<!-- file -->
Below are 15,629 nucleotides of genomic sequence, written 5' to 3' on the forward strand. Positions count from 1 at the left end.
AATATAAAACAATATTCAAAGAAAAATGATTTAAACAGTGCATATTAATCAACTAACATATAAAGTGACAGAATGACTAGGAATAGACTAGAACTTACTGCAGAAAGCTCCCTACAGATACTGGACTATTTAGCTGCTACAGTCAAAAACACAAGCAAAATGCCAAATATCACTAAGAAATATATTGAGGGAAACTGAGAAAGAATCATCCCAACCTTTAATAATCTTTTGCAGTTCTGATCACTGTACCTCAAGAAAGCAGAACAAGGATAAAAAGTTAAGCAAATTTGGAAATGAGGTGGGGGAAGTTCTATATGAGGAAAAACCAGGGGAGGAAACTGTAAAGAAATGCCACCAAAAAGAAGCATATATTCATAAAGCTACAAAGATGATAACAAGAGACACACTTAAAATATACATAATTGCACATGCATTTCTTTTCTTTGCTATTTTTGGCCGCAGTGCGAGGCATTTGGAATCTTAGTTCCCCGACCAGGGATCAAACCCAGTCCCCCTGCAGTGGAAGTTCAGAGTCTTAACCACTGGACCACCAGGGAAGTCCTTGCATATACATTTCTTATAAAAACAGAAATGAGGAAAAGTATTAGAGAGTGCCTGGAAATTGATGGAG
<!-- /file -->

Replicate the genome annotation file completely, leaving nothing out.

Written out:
Below are 15,629 nucleotides of genomic sequence, written 5' to 3' on the forward strand. Positions count from 1 at the left end.
AATATAAAACAATATTCAAAGAAAAATGATTTAAACAGTGCATATTAATCAACTAACATATAAAGTGACAGAATGACTAGGAATAGACTAGAACTTACTGCAGAAAGCTCCCTACAGATACTGGACTATTTAGCTGCTACAGTCAAAAACACAAGCAAAATGCCAAATATCACTAAGAAATATATTGAGGGAAACTGAGAAAGAATCATCCCAACCTTTAATAATCTTTTGCAGTTCTGATCACTGTACCTCAAGAAAGCAGAACAAGGATAAAAAGTTAAGCAAATTTGGAAATGAGGTGGGGGAAGTTCTATATGAGGAAAAACCAGGGGAGGAAACTGTAAAGAAATGCCACCAAAAAGAAGCATATATTCATAAAGCTACAAAGATGATAACAAGAGACACACTTAAAATATACATAATTGCACATGCATTTCTTTTCTTTGCTATTTTTGGCCGCAGTGCGAGGCATTTGGAATCTTAGTTCCCCGACCAGGGATCAAACCCAGTCCCCCTGCAGTGGAAGTTCAGAGTCTTAACCACTGGACCACCAGGGAAGTCCTTGCATATACATTTCTTATAAAAACAGAAATGAGGAAAAGTATTAGAGAGTGCCTGGAAATTGATGGAG